Central Bank executives are resisting calls for a change in mortgage rules to make it easier for banks to manage the extent to which they offer borrowers exemptions from lending limits, according to sources.
The regulator is set to reveal the outcome latest annual review of the regime on Wednesday.
The Central Bank introduced rules in February 2015 to restrict the amount of money banks can give out to mortgage borrowers, in order to avoid a repeat of Europe’s worst property crash. The measures have been tweaked a number of times since then.
Currently, up to 20 per cent of the value of new mortgage lending for first-time buyers (FTB) in a calendar year can be above the 3.5 times loan-to-income limit set at the outset of the regime.
However, only 10 per cent of second and subsequent home buyers can breach this level.
Up to 5 per cent of new lending to FTBs can also exceed a 90 per cent loan-to-value (LTV) cap, while as much as 20 per cent of new lending to other homebuyers can breach an 80 per cent LTV restriction.
While banks are largely supportive of the lending restrictions, some have found it difficult to work with the exemptions on a calendar year basis, particularly as a large volume of loans approved late last year in a recovering market were only drawn down in the first half of 2018.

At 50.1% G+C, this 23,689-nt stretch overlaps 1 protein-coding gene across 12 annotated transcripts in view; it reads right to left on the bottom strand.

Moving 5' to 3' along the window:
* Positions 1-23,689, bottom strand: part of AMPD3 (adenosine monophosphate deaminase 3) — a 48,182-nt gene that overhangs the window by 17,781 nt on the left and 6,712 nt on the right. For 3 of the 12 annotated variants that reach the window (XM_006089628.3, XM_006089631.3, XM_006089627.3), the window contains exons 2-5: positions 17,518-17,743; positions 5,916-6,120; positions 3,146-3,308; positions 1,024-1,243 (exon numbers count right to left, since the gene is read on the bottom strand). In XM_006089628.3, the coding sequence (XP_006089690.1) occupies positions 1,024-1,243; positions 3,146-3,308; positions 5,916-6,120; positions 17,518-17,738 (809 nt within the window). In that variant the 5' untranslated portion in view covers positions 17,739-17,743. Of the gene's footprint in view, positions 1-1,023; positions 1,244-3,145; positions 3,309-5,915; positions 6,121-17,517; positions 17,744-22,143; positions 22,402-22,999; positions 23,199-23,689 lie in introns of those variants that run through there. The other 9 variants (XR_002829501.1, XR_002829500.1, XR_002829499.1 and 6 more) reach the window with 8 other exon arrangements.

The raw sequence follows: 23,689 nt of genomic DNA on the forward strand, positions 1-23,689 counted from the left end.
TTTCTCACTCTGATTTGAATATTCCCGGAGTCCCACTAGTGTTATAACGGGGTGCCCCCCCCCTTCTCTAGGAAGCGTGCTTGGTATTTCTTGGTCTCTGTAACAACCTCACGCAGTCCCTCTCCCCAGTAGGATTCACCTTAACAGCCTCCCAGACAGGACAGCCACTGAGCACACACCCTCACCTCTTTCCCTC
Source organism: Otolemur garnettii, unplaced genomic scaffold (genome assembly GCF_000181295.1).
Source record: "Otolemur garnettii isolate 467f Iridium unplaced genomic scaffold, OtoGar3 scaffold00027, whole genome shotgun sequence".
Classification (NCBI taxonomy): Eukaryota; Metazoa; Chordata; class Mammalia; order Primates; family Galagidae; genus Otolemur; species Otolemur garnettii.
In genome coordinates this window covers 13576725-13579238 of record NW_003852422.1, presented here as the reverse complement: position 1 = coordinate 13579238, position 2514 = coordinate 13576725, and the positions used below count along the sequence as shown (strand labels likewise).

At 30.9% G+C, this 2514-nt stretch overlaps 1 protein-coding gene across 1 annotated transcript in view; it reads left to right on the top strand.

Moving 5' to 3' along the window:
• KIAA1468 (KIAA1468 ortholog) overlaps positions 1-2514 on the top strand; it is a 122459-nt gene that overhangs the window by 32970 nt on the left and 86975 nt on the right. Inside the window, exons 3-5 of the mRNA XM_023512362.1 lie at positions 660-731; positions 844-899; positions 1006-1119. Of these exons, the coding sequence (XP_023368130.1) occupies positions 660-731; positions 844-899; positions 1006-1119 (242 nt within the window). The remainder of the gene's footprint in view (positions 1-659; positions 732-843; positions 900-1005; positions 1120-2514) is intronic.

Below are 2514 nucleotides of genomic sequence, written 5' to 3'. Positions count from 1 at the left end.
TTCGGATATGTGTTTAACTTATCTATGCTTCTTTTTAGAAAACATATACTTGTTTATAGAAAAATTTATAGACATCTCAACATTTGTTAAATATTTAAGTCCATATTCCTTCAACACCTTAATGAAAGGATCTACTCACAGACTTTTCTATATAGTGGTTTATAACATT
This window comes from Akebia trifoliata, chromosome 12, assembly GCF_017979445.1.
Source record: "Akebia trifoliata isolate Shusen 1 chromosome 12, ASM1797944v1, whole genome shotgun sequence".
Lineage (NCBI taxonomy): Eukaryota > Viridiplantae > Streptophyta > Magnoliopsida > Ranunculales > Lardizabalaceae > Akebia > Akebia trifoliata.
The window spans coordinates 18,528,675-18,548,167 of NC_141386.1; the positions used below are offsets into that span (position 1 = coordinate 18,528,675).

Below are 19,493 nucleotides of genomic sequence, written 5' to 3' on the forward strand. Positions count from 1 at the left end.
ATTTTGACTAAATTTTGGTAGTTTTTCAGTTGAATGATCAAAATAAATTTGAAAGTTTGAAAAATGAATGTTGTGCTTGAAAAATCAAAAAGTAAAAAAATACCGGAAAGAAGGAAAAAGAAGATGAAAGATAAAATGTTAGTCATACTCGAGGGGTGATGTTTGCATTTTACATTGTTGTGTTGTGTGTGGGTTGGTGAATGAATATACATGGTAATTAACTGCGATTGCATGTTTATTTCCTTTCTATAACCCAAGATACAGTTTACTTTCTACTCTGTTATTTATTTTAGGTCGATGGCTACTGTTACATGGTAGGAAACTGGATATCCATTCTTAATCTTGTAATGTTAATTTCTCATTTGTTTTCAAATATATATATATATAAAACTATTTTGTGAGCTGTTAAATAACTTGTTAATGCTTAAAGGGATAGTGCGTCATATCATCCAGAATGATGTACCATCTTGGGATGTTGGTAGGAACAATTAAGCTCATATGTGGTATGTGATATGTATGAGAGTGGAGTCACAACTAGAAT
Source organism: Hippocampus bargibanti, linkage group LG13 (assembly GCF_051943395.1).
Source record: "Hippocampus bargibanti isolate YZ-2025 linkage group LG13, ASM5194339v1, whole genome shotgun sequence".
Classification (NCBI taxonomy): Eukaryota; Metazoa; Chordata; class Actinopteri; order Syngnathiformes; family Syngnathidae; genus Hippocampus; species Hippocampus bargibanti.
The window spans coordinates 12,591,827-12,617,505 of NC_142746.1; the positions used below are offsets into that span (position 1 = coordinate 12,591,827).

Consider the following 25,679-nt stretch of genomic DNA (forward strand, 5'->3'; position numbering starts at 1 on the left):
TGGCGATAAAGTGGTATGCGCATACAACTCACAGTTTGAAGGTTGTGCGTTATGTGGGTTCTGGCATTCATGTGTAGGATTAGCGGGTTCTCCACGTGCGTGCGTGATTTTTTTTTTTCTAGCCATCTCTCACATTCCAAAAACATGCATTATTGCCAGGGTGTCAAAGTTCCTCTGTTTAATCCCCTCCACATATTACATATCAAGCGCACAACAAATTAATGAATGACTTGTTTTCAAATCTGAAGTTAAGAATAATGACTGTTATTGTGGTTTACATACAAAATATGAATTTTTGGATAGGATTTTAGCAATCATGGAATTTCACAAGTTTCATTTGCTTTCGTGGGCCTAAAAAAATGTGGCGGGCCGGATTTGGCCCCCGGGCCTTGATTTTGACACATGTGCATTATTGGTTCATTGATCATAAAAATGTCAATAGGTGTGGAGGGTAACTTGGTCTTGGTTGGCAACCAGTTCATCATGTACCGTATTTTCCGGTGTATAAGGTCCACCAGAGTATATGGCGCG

Some lenders are said to be privately pushing the Central Bank to allow them apply exemptions on a rolling 12-month basis.
The latest Banking Payments Federation Ireland (BPFI) data shows that the volume of mortgage approvals for property purchases fell by 2 per cent year-on-year in September, the fifth such annual decline this year, even as drawdowns continued to rise.
“There is some evidence that the banks have ‘closed’ for approvals for exemptions from the Central Bank rules to ensure they can adhere to the rules for the full year, since they are calendar rules and we know banks ‘over-used’ the exemptions in the first half,” Goodbody Stockbrokers Alexander Wilson said in a recent note to clients.
However, senior Central Bankers are now keen, following some adjustments to the rules in the past two years, to ensure that there is stability in the regime, according to sources. They are said to believe that individual banks should better manage their business flows rather than rely on further regulatory tweaks.
The final call on the mortgage rules will be made by the Central Bank Commission, or board, next week ahead of an official announcement on Wednesday afternoon.
Separately, the Central Bank, which has received more than 100 Brexit-related applications from banks, insurers, asset managers and payments firms seeking to maintain access to the single European market as the UK leaves the European Union, expects to see a significant increase in authorisations over the next two months.
While the regulator is continuing to receive applications, these are facing a very tight turnaround in order to be approved by the time the UK exits the EU in March, according to sources.